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Chicken breasts are popular in the fitness realm due to their low caloric count and high protein content. Another reason for their likability is in their convenience, as it only takes 15 minutes to cook one well.

But for too-busy white-collar workers who still wish to be fit and healthy, cooking it can be a hassle on its own.

Hence, TearNEat wants to leverage off this market of white-collar gym rats who need their protein fix in a quick and convenient way.

All In The Name

The idea of TearNEat came about when its founder, Valen, tasked his chef at The Pokemist one day to develop a ready-to-go chicken breast during his free time, which he succeeded in.

Valen then brought it to the gym to snack on after a workout, which got the attention of other gym-goers who wanted to get their hands on it too.

That was the push he and his partners needed to start this brand.

Eat it from the packet or in a wrap / Image Credit: TearNEat

TearNEat is a meal prep company that delivers ready-to-eat chicken breasts which are pre-marinated and fully cooked so customers will only have to reheat it and tear off its packaging before consumption.

Think of it like a protein bar that’s essentially 100g of pure lean meat. Its small size means customers can carry them around in their work, gym, or handbags, too.

Not Chickening Out

Much like most F&B businesses who face the initial challenge of getting their name out there with limited funds, the team tackled this by sliding into DMs.

The team individually reached out to Instagram fitness influencers by messaging them on Instagram to introduce the TearNEat brand and gave out free samples for them to try out. 

To their surprise, most of the influencers got back with their interest in working with the brand.

Valen then scheduled meet-ups so he could better explain the brand’s goals and what they were all about. 

Since launching in August this year, TearNEat has sold roughly 3,000 pieces of chicken breasts within its first month and is growing steadily today with hopes to sell 10,000 pieces.

Chicken breasts are frozen to ensure freshness throughout the delivery / Image Credit: TearNEat

However, it’s worth noting that TearNEat was able to reach that number of sales due to the nature of how they sell their products. There is a minimum purchase requirement of 10 pieces at a time, which will cost you RM90.

Compare that to buying raw from the grocery store where you could get a 2kg pack of frozen chicken breasts at RM25, and RM9 for a single chicken breast seems like a stretch to an average consumer.

Editor’s Note: Information in the above paragraphs have been edited to reflect greater factual accuracy.

But to Valen, their pricing structure is justified if compared to eating out at a restaurant, where one would spend within that range for a main course.

“If you compare self-prepping to buying our chicken breast, of course, the numbers will show that it’s not cost-effective,” he said.

“But then again, people who purchase our products usually have very busy schedules and don’t know how to make their chicken breast that doesn’t taste like dried out meat.”

This is why TearNEat’s products are marinated with local flavours like Sichuan Mala, Spicy Paprika, or BBQ for taste and moisture.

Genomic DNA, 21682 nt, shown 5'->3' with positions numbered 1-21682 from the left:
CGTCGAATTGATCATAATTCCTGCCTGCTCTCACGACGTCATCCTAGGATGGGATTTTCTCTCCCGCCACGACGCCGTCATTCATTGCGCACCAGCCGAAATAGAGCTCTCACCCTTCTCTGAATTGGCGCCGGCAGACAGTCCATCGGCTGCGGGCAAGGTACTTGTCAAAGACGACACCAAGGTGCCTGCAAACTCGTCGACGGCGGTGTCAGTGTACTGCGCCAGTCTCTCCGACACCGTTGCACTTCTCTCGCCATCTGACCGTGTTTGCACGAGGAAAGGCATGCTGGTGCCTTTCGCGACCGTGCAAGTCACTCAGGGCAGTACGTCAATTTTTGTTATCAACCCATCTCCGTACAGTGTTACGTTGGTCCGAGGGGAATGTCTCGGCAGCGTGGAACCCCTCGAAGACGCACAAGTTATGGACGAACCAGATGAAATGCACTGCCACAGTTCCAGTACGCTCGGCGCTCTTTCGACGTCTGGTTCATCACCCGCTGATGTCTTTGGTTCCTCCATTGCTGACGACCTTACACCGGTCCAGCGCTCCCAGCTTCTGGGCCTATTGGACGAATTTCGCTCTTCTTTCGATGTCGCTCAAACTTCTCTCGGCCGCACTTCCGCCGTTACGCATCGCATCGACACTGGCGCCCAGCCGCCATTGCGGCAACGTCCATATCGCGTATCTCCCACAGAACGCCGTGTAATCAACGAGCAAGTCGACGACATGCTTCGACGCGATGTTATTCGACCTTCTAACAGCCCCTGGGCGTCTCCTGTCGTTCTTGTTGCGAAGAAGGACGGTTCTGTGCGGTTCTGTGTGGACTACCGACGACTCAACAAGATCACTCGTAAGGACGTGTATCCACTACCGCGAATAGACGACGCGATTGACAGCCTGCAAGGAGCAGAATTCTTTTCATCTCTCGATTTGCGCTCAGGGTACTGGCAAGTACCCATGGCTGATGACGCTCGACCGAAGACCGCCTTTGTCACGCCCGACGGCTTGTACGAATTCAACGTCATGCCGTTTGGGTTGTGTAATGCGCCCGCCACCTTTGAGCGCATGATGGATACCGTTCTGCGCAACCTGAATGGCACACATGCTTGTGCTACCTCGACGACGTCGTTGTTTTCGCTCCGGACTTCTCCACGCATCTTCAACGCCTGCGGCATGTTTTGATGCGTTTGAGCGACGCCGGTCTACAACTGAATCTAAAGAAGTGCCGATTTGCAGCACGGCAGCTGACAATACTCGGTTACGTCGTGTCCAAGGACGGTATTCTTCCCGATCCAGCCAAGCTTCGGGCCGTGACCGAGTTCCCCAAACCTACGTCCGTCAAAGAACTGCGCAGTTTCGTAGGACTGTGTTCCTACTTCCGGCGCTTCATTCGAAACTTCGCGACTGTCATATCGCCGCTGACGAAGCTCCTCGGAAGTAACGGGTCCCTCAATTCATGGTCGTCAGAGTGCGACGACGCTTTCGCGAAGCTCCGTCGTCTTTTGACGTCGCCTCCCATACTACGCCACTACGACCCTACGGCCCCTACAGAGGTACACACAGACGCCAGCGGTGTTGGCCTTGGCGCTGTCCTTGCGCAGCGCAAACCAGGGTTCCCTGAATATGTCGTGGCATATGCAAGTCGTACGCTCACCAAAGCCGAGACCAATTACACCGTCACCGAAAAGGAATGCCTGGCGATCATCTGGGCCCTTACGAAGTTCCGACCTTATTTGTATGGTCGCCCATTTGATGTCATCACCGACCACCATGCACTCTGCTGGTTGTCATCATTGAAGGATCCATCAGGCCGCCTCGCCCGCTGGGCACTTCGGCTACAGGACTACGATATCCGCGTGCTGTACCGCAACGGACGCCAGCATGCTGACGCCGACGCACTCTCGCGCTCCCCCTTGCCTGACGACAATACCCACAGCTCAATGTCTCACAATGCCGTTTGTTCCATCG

Single-Use Packaging

Each chicken breast is packed individually / Image Credit: TearNEat

Because the chicken is already fully cooked, customers would just have to follow the product’s instructions to reheat it by pan-frying, sous vide, or microwaving so it doesn’t come out dry.

Aside from pan-frying, the other methods can be done without taking the chicken out of its high-temperature resistant packaging.

This business model for packing healthy, pre-cooked chicken breasts in vacuum, heat-proof packaging is not new though, as another player that has been doing this for longer is Heaven Eat.

Editor’s Note: Information in the above paragraph has been edited to reflect greater factual accuracy.

But with each packaging only holding one piece of chicken breast, I’d imagine that this can be extremely wasteful. Convenience aside, customers are throwing them away after a single use. 

Valen told Vulcan Post that they are in fact in the process of searching for alternatives to plastics, with one option being biodegradable plastic.

Of course, packaging them in biodegradable plastic may mean giving up on its convenience of being microwavable. Thus, one suggestion is to deliver them in microwave-safe containers, whether plastic or not.

For example, Essence Kitchen, a Malaysian startup that preps cooked confinement meals for mothers, packs their food in glass containers for customers.

Every time a customer orders a new batch of meals from them, they simply return the previous set of containers via courier service for the next meals’ packaging.

While this may be less convenient in terms of space-saving in gym bags or handbags, it could be a reasonable compromise for fitness enthusiasts who are also environmentally-conscious.

It could also open up TearNEat to a new subset of customers out there who may be hesitant about the service due to the amount of single-use plastic waste generated.

  • You can learn more about TearNEat here.
  • You can read about other Malaysian startups here.

Featured Image Credit: Valen, founder of TearNEat

Categories: F&B, Entrepreneur, Malaysian

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(UEN 201431998C.)

Vulcan Post aims to be the knowledge hub of Singapore and Malaysia.

© 2021 GRVTY Media Pte. Ltd.
(UEN 201431998C.)